Storytelling school

JOAN SULLIVAN: “The Good Thief” is good storytelling

ST. JOHN’S, NL — Sonny McClusky is about to turn 18, about to graduate from trade school with his certification as a mechanic, and ready to work full-time at the family business, Charlie’s Auto.

He lives in Pouch Cove, just outside of St. John’s. It’s 1967, the summer of love, a season of military escalation in Vietnam.

The band he leads, Johnny Fabrella and the Acid Test, is having a real moment, thanks in large part to its lead singer and American-born cousin of Sonny. “Everyone wants a music career. Johnny has the best chance of succeeding.

And he is about to experience his first serious romantic relationship, with the seductive Arlene. “Everything is improving. We like the same things. I love the fact that she loves motorcycles and mechanics. When she was nine years old, she wired an alarm from her front door to her bedroom so she would know when her parents came home.

But Sonny is also plagued with problems and tensions. Starting with his father, Charlie.

We know from the opening lines of the novel “The Good Thief” that Charlie is planning to die and needs Sonny’s help to do so in the way he longs for, a way that will allow him to join Lucy, his wife. and Sonny’s mother. , who had died years earlier. “I need your help, son. I’m not asking you to shoot me like an old horse with a broken leg. Just watch the thing, that’s all.

Johnny, whom Sonny considers a brother, is draft eligible and insists on enlisting for service in Vietnam.

The Good Thief By Leo Furey Flanker Press $21.00 282 pages – Contributed

The charming, lazy, “handsome Johnny” supposedly works in the garage, at least Charlie pays him cash once in a while, and dropped out of school and got into the drug scene.

Arlene’s father, Mr. White, owns the local gas station and has long campaigned to merge his business with Charlie’s.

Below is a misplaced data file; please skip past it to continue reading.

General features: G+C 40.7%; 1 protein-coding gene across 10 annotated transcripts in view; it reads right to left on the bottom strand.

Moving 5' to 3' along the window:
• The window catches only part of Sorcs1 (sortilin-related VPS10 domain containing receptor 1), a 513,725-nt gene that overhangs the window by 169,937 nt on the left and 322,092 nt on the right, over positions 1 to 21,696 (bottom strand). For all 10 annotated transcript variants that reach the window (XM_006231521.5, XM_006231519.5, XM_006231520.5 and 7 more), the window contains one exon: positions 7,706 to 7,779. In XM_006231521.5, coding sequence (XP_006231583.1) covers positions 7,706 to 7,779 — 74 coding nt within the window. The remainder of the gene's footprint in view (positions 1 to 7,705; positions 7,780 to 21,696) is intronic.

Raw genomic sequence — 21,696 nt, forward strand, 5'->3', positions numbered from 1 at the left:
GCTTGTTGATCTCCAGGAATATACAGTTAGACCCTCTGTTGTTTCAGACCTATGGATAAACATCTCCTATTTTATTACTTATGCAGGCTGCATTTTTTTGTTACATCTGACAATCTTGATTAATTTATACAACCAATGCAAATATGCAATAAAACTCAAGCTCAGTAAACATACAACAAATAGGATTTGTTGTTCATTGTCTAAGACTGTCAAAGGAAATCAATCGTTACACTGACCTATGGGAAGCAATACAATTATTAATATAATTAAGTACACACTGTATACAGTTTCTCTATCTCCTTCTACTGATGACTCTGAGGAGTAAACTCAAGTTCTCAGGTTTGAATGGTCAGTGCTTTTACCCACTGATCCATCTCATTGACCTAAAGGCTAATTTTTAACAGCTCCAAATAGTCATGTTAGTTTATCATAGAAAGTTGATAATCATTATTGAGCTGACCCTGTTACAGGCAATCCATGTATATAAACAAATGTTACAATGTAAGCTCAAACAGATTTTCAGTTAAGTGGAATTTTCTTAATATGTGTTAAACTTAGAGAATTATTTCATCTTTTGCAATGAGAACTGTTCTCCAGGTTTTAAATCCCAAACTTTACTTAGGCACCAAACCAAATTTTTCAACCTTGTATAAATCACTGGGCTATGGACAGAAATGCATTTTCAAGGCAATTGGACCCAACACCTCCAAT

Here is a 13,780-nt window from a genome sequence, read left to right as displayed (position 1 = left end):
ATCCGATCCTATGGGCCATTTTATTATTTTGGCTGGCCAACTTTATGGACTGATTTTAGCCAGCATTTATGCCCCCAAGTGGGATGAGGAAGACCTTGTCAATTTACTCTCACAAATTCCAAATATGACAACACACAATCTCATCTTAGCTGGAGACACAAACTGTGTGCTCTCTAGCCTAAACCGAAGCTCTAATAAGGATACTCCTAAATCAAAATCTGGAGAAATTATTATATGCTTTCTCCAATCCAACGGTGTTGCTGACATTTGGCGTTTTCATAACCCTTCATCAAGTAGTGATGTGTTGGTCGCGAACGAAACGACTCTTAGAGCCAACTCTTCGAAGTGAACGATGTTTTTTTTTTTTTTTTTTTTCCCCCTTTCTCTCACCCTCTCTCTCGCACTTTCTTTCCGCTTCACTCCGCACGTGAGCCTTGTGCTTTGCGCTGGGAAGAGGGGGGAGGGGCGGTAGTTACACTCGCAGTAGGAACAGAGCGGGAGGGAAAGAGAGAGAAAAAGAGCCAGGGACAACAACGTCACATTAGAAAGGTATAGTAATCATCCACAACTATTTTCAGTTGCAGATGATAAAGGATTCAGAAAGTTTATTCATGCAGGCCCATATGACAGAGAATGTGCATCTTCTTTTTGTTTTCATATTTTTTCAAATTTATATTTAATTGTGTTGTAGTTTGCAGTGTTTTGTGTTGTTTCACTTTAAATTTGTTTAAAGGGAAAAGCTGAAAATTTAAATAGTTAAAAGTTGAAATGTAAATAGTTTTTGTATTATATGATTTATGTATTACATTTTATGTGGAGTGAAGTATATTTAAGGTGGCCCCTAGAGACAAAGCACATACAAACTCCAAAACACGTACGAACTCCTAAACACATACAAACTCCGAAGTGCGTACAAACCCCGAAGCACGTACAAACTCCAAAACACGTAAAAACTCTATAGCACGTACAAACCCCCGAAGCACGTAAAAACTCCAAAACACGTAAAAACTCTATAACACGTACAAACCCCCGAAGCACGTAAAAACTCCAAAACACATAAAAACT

So, Sonny feels doubt in Arlene’s professions of feelings for him – is she right after the garage?

Above all of this, and foreshadowed by the title, is Charlie’s doctrine of fairness and justice. He sees the rich getting richer and the poor staying poor and he knows his moral and spiritual heroes, Jesus and Robin Hood, would act.

The McCluskys have a vocation, the garage.

But in this garage they have a secret calling, powered by a printing press that produces counterfeit money, usually $20, but sometimes $100 as well.

Charlie taught Sonny the meticulous process of producing bills to issue, and the careful, careful method of exchanging bad for good, then using that good for anonymous gifts or generous loans, don’t worry about to reimburse.

Charlie can scrupulously support this action to the end.

Almost everything he says is implicitly or tacitly about morality. “I am a big fan of Jesus. The McCluskys have always been on the side of the underdog. We have been politicians, union leaders, clerics and outlaws; we never worked for the rich. Never! This is the McClusky method.

He tallies his spiritual foundations in a ledger, and Sonny, too, often lays out his issues in columns of pros and cons.

Charlie also draws his ethics from the works of Louis L’Amour, an author Sonny is also fond of, if only because it’s a connection to Charlie; Sonny also frequently turns to “Robinson Crusoe” and “Dr. Jekyll and Mr. Hyde” for guidance.


“I am a big fan of Jesus. The McCluskys have always been on the side of the underdog. We have been politicians, union leaders, clerics and outlaws; we never worked for the rich. Never! This is the McClusky method.


Mr Crenshaw, nicknamed ‘Comrade’, ‘a tall, middle-aged man in his fifties… A broad, defiant face, a large nose that looks as if it had been broken at some point.

He teaches mechanics at the trade school.

At least that’s what’s on the agenda – what he does mostly is espouse Marxism, undermine the sanctity of official currency and decry the policies of US President Lyndon B. Johnson.

Another star is his wife, Flo, a bodybuilder who wants to perform with Acid Test. “A native of New York, there is a rumor that she killed her first husband during a wrestling match.

Additionally, two local groups cast their own murky shadows.

One is Eden Farm, a community of hippies that seems steeped in dope and hashish (and drug laws in the late 1960s were pretty rigid and unforgiving).

The other is the Doctor Club, which Charlie belongs to (as does Crenshaw), billed as a forum for philosophical debate, but there are rumors to the contrary.

Leo Furey’s second novel immerses the reader in an intense, complicated and authentic universe, and from the first words the stakes for Sonny are high.

It’s packed with cultural detail, palpable environments, and fully realized characters.

The narrative is part hug or spree, part coming of age, and part good storytelling.


Joan Sullivan is the editor of Newfoundland Quarterly magazine. She reviews both fiction and non-fiction for The Telegram.